As our state begins the process of reopening and works to ensure we are safe at home and at our worksites, another tragedy is again coming to the forefront in communities around our country. From Los Angeles to New York, Washington, DC, and Chicago, and in many other cities, demonstrations have been raging this week in response to the murder of George Floyd, another reminder of systemic racism that exists in our nation. I want to start by echoing the words of Mary Kay Henry, SEIU International President, who said in part:
“Over the past few years, we have seen heightened public awareness of the racism that people of color have always experienced. Awareness is not enough—it must lead to action. In Minneapolis, that means arresting and charging the officers responsible for the death of George Floyd.
It’s important to recognize that the officers in Minneapolis are not representative of the entire law enforcement community. SEIU members serve on the frontlines doing essential work, including many in law enforcement who keep people safe and uphold the public trust.
However, when that trust is broken, we must use our collective voices to call for change.
Unfortunately, justice cannot be served for Ahmaud [Arbery], Breonna [Taylor], and George. Justice would be having them alive and well with their family and friends. But we can choose to make this moment a turning point so that no one feels they can take another person’s life for granted.”
As we use our collective voices to call for reform, let’s not forget how the COVID-19 crisis has been another stark example of systemic racism in our nation. People of color have been adversely affected due to their lack of access to healthcare, their income and job status – many low income workers have no choice but to work during the COVID-19 crisis, putting themselves and their families at increased risk for COVID-19. In SEIU, some 75% of our more than 2 million members have been working throughout the crisis.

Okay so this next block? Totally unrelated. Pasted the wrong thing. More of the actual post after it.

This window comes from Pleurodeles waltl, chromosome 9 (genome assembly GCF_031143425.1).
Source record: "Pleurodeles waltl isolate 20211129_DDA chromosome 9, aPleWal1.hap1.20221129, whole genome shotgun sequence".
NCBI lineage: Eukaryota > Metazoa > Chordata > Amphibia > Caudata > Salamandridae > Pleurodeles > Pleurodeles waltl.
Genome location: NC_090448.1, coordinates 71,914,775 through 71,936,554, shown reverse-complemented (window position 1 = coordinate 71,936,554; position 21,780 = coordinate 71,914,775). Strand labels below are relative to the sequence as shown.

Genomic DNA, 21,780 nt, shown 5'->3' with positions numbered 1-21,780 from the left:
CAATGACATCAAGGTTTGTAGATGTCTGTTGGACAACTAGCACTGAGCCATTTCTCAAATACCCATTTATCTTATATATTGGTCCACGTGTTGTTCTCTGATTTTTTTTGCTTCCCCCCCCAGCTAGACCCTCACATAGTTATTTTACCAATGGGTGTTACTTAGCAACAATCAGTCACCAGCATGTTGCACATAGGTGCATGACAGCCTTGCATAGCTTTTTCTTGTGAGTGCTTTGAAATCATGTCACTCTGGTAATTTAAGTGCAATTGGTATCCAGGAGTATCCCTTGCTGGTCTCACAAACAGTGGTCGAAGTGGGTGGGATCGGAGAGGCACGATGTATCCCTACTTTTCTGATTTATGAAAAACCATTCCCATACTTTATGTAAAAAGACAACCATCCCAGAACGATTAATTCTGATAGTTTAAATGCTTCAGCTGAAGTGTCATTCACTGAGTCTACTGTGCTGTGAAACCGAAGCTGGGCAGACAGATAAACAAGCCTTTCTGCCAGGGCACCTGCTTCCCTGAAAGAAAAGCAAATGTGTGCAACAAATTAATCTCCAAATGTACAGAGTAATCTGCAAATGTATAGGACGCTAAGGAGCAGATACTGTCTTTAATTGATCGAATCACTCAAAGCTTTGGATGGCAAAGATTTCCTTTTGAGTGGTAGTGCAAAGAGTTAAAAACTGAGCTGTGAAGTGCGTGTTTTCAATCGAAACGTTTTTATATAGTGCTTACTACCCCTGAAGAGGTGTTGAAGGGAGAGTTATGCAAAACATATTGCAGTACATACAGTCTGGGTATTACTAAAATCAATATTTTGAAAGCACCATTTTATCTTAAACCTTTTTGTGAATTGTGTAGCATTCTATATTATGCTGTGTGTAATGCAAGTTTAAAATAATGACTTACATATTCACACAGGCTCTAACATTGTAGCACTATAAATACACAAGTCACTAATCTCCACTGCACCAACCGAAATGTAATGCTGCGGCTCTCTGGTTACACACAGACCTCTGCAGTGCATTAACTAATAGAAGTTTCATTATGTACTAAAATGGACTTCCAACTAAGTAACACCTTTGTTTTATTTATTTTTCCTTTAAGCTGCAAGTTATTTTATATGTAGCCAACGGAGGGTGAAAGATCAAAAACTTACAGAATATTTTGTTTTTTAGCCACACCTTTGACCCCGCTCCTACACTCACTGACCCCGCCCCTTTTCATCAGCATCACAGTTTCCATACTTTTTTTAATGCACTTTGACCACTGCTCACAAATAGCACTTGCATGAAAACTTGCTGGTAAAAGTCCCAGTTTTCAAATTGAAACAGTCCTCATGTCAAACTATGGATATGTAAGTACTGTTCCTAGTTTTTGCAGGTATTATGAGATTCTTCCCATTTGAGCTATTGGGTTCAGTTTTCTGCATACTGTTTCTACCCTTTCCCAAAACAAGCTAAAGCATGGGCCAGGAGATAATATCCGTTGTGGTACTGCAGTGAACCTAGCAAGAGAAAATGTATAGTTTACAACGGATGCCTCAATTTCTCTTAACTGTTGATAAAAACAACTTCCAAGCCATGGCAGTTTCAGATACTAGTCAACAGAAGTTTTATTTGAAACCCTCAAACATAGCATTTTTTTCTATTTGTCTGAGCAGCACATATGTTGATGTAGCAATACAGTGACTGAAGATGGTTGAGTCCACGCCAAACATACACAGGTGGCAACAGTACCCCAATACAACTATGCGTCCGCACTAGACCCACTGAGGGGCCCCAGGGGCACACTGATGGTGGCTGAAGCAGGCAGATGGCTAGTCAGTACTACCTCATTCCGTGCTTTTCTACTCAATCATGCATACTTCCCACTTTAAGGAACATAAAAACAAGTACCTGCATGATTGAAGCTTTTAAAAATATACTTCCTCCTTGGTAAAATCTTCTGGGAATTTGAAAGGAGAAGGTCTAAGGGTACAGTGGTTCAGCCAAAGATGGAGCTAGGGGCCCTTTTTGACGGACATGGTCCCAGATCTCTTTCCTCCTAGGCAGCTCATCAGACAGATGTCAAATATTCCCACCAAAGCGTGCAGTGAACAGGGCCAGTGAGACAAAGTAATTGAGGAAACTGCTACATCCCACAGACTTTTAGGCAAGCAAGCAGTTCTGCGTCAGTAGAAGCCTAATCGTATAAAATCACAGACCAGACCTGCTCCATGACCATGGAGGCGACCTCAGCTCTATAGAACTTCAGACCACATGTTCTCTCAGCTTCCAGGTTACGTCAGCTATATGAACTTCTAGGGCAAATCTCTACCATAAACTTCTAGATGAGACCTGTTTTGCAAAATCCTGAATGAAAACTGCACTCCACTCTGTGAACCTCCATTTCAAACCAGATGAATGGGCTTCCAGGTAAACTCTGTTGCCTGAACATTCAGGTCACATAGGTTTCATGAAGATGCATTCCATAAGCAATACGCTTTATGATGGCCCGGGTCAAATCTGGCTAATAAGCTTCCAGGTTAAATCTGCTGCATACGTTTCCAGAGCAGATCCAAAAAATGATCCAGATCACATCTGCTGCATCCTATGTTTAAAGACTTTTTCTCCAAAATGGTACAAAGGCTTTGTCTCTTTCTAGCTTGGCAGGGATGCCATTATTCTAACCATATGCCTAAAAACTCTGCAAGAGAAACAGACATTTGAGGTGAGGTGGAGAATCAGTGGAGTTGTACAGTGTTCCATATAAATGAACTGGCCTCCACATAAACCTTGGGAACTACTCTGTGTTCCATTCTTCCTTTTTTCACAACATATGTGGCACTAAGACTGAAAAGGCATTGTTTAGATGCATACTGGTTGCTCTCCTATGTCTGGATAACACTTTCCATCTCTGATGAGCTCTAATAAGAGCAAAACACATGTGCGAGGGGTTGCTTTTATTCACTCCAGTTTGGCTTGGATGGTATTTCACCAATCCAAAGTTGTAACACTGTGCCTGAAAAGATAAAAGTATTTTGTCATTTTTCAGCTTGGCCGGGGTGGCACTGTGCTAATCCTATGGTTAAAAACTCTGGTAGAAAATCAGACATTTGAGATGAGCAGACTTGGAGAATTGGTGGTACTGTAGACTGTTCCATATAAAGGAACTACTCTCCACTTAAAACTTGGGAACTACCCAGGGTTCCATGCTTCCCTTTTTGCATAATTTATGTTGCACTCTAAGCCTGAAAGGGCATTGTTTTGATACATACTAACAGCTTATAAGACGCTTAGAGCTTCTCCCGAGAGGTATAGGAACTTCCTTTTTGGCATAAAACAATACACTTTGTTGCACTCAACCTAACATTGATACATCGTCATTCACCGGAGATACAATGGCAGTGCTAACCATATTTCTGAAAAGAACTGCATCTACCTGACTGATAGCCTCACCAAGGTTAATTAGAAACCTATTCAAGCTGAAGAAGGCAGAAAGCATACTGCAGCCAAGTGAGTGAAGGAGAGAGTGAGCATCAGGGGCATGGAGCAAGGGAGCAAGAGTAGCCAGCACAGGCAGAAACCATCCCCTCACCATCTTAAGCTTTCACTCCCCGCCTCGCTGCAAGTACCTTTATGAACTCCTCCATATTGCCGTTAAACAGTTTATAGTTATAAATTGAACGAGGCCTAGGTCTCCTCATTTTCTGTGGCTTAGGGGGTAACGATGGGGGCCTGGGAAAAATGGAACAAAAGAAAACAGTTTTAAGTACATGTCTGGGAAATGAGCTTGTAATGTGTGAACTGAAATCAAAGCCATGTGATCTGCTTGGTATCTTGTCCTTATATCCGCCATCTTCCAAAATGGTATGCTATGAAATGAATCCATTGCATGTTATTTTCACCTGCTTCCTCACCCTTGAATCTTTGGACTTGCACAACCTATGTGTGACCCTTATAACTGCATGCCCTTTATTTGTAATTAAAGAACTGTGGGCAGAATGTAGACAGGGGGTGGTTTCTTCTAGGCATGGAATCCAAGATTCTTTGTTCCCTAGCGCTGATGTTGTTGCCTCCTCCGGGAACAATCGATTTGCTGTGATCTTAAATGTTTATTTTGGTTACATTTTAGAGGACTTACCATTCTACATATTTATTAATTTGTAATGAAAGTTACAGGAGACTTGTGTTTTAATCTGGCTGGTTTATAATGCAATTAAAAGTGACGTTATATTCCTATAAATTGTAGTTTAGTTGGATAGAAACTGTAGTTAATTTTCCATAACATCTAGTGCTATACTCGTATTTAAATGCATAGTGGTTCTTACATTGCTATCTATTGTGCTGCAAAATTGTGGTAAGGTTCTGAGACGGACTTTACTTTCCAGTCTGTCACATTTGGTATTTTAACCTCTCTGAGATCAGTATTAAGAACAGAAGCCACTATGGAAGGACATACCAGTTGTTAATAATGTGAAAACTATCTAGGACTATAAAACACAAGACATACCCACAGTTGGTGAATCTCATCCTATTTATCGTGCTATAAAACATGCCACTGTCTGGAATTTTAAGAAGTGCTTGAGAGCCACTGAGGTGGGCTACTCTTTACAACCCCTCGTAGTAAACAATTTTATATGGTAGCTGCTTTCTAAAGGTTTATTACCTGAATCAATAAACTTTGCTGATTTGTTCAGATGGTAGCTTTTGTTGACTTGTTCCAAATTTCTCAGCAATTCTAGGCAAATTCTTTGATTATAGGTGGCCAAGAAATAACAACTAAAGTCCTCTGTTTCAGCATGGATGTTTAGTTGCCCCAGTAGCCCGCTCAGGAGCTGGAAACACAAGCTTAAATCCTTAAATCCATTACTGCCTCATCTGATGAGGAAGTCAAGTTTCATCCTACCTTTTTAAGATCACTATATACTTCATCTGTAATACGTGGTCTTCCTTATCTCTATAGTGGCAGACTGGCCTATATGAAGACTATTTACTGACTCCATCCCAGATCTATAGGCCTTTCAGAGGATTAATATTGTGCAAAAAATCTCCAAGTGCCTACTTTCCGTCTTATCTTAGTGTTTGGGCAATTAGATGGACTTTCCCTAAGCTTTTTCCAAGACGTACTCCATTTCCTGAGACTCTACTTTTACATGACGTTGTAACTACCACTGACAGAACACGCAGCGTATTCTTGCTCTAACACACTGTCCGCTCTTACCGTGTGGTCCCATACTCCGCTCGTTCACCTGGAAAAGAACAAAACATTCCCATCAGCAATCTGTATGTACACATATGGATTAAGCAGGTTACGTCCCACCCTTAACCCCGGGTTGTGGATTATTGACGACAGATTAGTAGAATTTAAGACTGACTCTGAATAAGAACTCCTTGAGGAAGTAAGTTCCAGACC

To CSEA members out there working on the front lines of the ongoing coronavirus crisis, I want to add an additional and emphatic thank you to all of you – what you are doing is heroic and greatly appreciated.
In our union, we are currently focusing on two key areas related to COVID. First, we continue to advocate in every way possible for those members working in harm’s way during this crisis. Our members stationed at correctional facilities and other COVID sensitive worksites like Southbury Training School deserve every protection and it is a daily struggle for proper PPE, testing, and contact tracing. In addition, we are fighting for hazardous duty pay and, for those who have contracted COVID-19, an automatic presumption that it was contracted at work and therefore covered under Workers’ Compensation.
Our second area of focus is on the many issues associated with the future reopening of workplaces that have been closed, or partly closed, during the crisis. Through an on-line survey, many of our state members offered input regarding reopening and we will use this input as we discuss these matters with the Lamont Administration. As with everything during this time, our primary goal is for worker safety. For the many who have been successfully teleworking, we will push to have these arrangements continued for as long as possible.